Recreational crabbing open from Floras Creek to California border

SALEM — The Oregon Department of Agriculture and the Oregon Department of Fish and Wildlife announced the opening of the ocean and bay recreational crab fishery along the southern Oregon coast from Floras Creek (just north of Port Orford) to the California border.

The ocean and bay recreational crab fishery also remains open along the northern coast from Tillamook Head to the mouth of the Columbia River, including the area inside the Columbia River mouth. Tillamook Head is located between Seaside and Cannon Beach.

The 210-mile area between Tillamook Head and Floras Creek will remain closed to ocean and bay recreational crabbing due to elevated levels of domoic acid recently detected in the viscera of Dungeness crab.

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Do Pacific Northwesterners Have An Accent?

I thought this was an interesting read (even though it's from Washington State). Nothing about Crick or Creek though.   Story by

Do Pacific Northwesterners have an accent and what does it sound like? Listener Molly in Tacoma asked that question as part of KUOW's Local Wonder series. Molly never thought she had an accent until she moved to Virginia and was told she had one. Some regional accents are obvious. But many in the Pacific Northwest describe themselves as speaking “standard,” “normal,” or “plain” English. But is that really the case? What do the experts say? Luckily for us, we have one of the world’s foremost experts on Pacific Northwest English right here on the University of Washington campus. Professor Alicia Wassink is director of the school’s sociolinguistics laboratory. She laughed in response to Molly’s question, and then said yes, everybody has an accent. Ours may be subtle, but if you know what to listen for, it’s definitely there. In fact, researchers have recently examined more closely at how people speak throughout the region and are finding that accents can vary between Oregon, western and eastern Washington.

Vowels And Mergers

For decades, scholars didn’t pay much attention to how people in the Pacific Northwest spoke. Linguistic textbooks grouped everyone from the Western United States together into one regional dialect. Wassink grew up in Philadelphia, and when she arrived here 17 years ago, she suspected that wasn’t quite right. One piece of evidence? Transplants like herself sometimes misunderstood the locals. She told the story of a student from Rhode Island who, when he arrived on campus, was invited to a party. He baked a cake, which he thought was the party’s theme. “And when he got there he was shocked to discover that he had brought entirely the wrong thing to the party,” Wassink explained. “He thought that he was being invited to a ‘cake’ party, and he was being invited to a ‘keg’ party.” Wassink wanted to know whether the confusion between words like "cake" and "keg" was widespread.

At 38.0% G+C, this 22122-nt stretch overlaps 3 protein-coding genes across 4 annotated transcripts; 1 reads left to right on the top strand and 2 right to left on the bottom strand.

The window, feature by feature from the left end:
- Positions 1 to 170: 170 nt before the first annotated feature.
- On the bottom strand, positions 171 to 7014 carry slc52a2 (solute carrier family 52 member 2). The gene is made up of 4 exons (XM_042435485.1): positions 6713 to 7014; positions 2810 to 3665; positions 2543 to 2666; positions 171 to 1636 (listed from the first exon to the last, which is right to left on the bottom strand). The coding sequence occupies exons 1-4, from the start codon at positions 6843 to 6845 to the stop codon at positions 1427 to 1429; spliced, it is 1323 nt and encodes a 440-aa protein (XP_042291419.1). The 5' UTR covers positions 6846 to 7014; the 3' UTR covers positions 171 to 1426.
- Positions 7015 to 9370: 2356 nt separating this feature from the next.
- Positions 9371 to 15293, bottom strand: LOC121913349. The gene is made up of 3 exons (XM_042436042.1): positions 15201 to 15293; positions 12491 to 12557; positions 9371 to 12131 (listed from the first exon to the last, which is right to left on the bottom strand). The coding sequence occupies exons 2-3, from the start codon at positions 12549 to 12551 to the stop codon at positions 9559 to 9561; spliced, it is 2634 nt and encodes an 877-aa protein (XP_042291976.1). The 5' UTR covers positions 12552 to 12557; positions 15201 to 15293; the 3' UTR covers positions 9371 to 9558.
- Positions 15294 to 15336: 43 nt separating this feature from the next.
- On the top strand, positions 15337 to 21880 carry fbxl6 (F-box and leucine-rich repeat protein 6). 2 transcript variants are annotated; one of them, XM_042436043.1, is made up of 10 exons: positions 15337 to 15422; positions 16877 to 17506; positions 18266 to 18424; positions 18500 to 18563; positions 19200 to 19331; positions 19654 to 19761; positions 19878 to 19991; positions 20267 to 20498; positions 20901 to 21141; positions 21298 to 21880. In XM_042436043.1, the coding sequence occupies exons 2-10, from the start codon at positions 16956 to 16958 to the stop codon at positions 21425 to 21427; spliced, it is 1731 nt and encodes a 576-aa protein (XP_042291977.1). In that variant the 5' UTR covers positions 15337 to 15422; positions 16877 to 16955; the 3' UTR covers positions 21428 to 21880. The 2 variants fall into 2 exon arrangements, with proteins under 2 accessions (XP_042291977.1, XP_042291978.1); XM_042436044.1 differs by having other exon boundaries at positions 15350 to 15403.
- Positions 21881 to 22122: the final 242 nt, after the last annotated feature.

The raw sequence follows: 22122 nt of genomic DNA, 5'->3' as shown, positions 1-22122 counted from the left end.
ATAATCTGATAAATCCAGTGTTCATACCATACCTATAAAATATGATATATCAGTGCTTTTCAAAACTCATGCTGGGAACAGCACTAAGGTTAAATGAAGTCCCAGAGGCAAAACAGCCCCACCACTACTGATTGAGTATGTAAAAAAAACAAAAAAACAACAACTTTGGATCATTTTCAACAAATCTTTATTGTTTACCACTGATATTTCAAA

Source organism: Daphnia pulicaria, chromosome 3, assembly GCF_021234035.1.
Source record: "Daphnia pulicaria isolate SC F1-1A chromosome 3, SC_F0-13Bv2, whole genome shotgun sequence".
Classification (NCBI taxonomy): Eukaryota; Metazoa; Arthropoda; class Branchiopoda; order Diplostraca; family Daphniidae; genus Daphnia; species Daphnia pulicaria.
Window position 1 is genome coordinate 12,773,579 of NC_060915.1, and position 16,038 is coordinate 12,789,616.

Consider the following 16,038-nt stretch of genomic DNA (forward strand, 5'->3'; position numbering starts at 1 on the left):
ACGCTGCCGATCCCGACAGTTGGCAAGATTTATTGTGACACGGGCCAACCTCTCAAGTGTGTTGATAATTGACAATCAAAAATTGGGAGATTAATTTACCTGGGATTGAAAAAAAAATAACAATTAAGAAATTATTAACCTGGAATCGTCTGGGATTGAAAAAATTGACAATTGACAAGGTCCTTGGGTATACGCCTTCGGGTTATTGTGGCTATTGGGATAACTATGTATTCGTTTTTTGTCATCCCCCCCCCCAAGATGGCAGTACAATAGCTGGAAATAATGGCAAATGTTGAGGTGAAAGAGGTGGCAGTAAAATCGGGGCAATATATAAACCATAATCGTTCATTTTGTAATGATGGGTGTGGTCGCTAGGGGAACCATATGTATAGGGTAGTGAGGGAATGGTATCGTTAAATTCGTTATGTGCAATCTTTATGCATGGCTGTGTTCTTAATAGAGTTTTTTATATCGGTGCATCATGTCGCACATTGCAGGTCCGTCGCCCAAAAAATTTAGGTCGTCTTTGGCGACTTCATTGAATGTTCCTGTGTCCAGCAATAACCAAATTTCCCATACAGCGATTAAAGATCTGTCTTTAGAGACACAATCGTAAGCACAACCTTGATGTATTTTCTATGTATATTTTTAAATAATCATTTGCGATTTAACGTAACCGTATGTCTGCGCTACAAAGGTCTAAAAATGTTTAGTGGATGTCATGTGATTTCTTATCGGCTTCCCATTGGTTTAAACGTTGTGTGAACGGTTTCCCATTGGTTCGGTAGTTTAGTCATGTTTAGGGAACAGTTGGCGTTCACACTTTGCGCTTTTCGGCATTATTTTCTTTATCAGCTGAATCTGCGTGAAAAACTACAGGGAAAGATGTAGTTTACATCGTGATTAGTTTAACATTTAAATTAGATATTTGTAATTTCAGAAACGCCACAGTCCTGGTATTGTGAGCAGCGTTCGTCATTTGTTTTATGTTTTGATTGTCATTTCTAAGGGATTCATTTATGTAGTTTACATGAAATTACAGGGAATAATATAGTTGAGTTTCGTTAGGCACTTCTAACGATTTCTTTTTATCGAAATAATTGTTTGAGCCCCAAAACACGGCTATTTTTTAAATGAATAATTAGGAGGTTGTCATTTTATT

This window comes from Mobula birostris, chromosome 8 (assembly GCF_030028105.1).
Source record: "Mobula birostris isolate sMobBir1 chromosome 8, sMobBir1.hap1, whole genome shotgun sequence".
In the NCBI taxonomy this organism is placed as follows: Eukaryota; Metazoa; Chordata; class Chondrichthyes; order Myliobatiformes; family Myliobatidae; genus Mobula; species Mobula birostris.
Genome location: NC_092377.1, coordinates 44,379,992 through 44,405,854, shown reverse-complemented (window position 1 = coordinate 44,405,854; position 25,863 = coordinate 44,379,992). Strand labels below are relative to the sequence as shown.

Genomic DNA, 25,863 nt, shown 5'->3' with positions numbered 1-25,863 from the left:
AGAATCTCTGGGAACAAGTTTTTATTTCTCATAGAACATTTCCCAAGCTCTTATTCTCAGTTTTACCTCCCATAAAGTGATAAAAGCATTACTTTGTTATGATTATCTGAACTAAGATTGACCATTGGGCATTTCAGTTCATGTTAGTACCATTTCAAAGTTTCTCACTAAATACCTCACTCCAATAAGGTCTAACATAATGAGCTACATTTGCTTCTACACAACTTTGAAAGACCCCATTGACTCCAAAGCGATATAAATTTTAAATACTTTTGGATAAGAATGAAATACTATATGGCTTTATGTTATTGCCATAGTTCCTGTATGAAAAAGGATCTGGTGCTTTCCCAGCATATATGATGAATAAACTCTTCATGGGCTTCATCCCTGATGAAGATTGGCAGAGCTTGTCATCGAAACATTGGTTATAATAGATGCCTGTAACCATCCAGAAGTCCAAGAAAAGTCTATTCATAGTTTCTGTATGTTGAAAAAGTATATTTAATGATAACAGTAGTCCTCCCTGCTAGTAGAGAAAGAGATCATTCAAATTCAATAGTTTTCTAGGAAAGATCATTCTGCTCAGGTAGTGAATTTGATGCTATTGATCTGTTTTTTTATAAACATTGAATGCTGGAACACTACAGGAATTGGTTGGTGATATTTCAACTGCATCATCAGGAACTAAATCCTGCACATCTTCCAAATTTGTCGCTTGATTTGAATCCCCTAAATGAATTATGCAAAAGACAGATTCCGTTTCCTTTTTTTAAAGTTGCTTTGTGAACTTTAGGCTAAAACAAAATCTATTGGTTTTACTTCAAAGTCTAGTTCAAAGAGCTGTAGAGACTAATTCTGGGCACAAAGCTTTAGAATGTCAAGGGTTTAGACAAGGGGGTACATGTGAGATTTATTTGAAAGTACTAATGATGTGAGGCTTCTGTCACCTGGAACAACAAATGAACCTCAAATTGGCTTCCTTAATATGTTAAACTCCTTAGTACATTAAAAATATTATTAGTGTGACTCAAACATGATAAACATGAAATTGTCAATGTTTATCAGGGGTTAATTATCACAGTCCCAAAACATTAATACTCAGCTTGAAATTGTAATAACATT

Read the whole thing and listen to some audio. Read more about Do Pacific Northwesterners Have An Accent?

Marine Debris workshop schedule for Gold Beach

Date: 

Saturday, December 3, 2016 -
6:00pm to 8:30pm

Gold Beach, OR – Southwestern Oregon Community College is offering a Marine Debris workshop in Gold Beach. This workshop will explore how marine debris is generated, what happens to it, and its effect on the ocean ecosystem.

 The worldwide production of plastics and other immortal materials has changed the face of our oceans. Marine debris has had a profound impact on marine life, both as a material and a raft for organisms.  Debris from the Eastern Northern Pacific as well as California and the Pacific Northwest reaches Oregon shores, bringing with it both open ocean species and species from coasts of origin.

The Friday evening discussion will cover types of debris, the origin and fate of debris, and how debris acts as long term rafts for marine organisms. Saturday morning, students are encouraged to walk a beach of their choice and photograph and/or collect debris (low tide is at 7:30 a.m.). The class will then meet to look at what was found, consider possible sources of the items, as well as identify and discuss any species present on the debris. Part of the discussion will center how to determine the source of individual items.

 The lecture is scheduled for Friday, December 2, 2016 from 6:00 to 8:30 p.m. at Southwestern’s Gold Beach Center. Saturday, December 3, after an early morning beach walk on their own to collect debris, students will meet from 11:00 a.m. to 12:30 p.m. Cost for the workshop is $35.00. Pre-registration is required and can be made by calling the Gold Beach Center at 541-247-2741. Read more about Marine Debris workshop schedule for Gold Beach

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